This differs from Japanese where the morpheme /ko/ can appear both at the beginning and end of a word, and can act as a diminutive in both case. Its variant /go/, however, can only appear at the end of a word and is more limited in usage. Comparatively, though, Japanese tends to prefer prefixing, especially with animals. So, for "puppy" we get 子犬 ko-inu, and for "piglet" we get 子豚 ko-buta.
I feel that this usage difference, along with the phonological discrepancies aforementioned, is pretty significant and merits the consideration of another candidate.
Relation to Japanese こら kora and ころ koro
A candidate that has not yet been put forward would be the Japanese morpheme こら【子等】 kora "child; children" and the diminutive or possible variant ころ koro. I suggest these based on the following:
(1) First, they are semantically equivalent, though kora arguably carries a plural or associative-plural suffix, which is not unlike the Japanese word 子供 ko-domo.
(2) Second, they can be reasoned on a phonological level, as the sequence /kora/~/kura/ sometimes becomes /kkwa/ in Okinawan. Compare Japanese 枕 makura to Okinawan makkwa "pillow". The collapse into one syllable and preglottalization also follows the rule that preglottalization or gemination may only occur in the case of a reduced non-nasal and non-approximant consonant. Further, when voiced, the sequence /gora/~/gura/ tends to become /ngwa/ in Okinawan, as in Japanese 櫓 yagura "(wooden) watchtower; high stage" and Okinawan やんぐゎ yangwa "tree house".
(3) Third, the morpheme koro (kora) and variants thereof is never used as a diminutive in word-initial position, always in word-final position. It is also historically attested in Japanese and remains common in some dialects:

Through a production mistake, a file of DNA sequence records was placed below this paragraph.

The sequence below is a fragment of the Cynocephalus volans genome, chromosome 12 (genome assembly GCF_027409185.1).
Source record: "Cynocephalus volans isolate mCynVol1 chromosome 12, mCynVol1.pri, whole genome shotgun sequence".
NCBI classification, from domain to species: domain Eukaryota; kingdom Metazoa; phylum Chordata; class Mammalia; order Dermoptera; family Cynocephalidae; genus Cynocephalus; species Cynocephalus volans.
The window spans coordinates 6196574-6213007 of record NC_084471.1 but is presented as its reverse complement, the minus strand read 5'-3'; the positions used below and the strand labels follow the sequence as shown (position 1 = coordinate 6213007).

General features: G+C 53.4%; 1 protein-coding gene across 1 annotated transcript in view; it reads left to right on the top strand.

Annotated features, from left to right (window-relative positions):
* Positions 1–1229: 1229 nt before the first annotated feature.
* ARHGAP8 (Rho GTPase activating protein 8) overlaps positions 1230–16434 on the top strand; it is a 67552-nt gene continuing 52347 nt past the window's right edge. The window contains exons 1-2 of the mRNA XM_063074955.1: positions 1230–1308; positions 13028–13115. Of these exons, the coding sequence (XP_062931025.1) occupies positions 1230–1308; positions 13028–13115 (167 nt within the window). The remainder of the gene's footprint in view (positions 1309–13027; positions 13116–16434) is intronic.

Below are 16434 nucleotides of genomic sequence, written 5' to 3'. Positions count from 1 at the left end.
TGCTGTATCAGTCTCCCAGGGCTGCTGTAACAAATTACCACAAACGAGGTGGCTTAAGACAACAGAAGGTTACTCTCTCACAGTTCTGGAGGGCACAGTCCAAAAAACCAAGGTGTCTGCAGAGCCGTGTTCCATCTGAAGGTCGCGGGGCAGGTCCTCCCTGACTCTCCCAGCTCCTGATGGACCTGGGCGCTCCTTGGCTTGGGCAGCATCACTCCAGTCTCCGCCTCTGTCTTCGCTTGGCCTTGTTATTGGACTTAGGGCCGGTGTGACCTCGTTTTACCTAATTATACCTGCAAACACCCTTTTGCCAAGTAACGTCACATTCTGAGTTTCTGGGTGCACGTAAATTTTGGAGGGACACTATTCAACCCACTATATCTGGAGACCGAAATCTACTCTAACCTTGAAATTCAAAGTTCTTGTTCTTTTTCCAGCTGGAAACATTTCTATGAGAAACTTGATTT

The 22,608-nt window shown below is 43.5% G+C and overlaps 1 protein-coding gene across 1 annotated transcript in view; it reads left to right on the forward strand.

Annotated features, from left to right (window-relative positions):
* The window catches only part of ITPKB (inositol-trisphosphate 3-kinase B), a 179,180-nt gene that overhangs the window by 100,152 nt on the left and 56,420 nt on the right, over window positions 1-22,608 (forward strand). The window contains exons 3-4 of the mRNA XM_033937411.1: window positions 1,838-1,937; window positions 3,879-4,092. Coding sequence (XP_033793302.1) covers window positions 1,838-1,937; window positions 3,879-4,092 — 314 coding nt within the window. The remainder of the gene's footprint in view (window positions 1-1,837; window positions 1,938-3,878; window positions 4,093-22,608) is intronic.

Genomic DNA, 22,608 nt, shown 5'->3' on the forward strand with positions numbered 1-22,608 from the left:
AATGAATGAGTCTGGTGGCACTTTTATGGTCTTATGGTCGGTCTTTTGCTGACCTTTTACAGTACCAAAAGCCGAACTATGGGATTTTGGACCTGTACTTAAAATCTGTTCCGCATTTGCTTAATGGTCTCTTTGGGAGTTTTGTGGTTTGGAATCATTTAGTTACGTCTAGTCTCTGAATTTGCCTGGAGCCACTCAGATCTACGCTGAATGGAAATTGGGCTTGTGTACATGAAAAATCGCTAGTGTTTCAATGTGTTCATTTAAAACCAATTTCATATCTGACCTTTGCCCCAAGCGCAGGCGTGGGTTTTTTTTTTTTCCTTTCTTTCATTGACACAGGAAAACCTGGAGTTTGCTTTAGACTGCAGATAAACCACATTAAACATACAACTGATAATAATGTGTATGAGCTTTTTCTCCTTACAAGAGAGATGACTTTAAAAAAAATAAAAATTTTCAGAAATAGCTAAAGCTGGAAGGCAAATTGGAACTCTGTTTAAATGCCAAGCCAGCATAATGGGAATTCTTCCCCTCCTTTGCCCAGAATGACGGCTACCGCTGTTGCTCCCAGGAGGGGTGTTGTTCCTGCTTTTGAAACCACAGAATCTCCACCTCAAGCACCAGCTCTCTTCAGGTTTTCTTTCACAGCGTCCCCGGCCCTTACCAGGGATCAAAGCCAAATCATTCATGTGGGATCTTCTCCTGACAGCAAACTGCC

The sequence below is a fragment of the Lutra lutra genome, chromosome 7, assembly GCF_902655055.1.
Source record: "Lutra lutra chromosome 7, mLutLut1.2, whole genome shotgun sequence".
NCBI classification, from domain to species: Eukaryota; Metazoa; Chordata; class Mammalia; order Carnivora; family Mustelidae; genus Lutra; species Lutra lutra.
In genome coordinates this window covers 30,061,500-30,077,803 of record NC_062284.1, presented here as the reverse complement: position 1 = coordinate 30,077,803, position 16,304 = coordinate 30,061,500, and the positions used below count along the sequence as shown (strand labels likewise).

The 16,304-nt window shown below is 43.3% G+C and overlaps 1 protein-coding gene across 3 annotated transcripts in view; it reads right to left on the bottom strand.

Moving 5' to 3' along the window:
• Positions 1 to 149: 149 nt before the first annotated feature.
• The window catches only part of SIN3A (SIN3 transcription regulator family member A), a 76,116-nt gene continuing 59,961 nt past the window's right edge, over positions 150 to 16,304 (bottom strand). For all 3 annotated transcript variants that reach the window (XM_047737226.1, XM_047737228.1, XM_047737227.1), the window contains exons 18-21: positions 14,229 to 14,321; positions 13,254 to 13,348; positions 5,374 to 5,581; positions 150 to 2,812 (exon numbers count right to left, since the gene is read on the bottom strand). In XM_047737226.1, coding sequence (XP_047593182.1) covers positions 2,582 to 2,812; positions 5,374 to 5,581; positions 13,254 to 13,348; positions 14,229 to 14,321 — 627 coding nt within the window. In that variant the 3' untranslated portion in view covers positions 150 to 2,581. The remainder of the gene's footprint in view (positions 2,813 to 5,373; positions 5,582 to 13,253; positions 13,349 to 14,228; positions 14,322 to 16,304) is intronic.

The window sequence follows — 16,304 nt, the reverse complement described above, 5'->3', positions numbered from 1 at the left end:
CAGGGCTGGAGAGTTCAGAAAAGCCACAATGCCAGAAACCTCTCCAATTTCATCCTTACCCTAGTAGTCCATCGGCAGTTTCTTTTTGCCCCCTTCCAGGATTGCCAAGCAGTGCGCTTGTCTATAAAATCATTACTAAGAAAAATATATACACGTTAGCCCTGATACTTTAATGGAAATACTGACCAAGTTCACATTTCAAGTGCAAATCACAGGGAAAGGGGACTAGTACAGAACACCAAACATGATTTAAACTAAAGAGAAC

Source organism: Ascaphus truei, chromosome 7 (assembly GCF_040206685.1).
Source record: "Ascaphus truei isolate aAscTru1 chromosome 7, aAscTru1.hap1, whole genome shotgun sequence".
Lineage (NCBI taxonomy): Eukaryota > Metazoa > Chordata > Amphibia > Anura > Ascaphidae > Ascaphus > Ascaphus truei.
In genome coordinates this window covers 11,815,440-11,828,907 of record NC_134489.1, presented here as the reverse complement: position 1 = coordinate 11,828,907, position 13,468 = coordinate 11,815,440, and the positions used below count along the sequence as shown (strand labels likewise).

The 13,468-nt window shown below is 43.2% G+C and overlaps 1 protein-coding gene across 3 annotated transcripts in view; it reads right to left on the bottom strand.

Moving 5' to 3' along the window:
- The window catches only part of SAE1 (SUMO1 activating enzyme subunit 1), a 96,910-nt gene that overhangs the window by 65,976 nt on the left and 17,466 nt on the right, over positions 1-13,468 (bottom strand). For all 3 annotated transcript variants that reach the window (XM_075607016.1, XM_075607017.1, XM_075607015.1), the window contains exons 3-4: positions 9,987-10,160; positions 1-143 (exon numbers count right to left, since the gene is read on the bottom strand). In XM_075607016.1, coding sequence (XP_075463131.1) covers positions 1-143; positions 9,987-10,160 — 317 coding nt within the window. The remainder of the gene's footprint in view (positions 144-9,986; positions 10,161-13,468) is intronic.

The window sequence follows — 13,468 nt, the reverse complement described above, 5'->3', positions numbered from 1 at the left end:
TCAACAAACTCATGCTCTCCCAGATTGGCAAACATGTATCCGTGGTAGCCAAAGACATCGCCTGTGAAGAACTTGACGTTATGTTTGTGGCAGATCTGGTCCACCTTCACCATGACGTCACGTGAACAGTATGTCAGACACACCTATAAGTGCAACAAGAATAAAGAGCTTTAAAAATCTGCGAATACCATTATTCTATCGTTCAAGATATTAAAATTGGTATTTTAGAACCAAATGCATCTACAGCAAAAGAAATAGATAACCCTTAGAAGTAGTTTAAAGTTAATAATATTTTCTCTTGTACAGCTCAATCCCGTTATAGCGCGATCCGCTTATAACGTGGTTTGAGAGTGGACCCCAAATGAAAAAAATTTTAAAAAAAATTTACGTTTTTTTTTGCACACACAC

犬児・狗子・狗 "puppy; dog" (also: enoko)
enkoro (Toyama, Yamanashi)
inkoro (Toyama, Chiba)
? ingwaa (Okinawan)
The form くろ kuro might also be a related variant; for example, in Kagawa, the word こどくろ kodokuro "children" corresponds to standard Japanese 子供 kodomo.
Given the information above, I would propose that the morpheme koro/kora is the most likely cognate to Okinawan's morpheme kkwa, as they tie in nicely on a semantic, phonological and syntactic level. I also reject Thorpe's original proposition that kkwa would be the result of /ko/ with a second suffixed diminutive, *wa, as this idea presents too many issues. However, I do believe the ending -aa, found in variation in words like atabichi ~ atabichaa "frog" or mayu ~ mayaa "cat", should be further investigated and its possible ties to the topic marker clarified.
Thorpe, Maner L. Ryūkyūan Language History. Unpublished doctoral dissertation. University of Southern California. May 1983.
As a slight addendum, it seems that the reconstructed form *kora was also proposed by Martine Irma Robbeets (2005) in her book Is Japanese Related to Korean, Tungusic, Mongolic and Turkic? (p. 254), while the form *kura was earlier proposed by Moriyo Shimabukuro (2003) in A reconstruction of the accentual history of the Japanese and Ryukyuan languages by comparison with 枕 makura and Okinawan makkwa "pillow".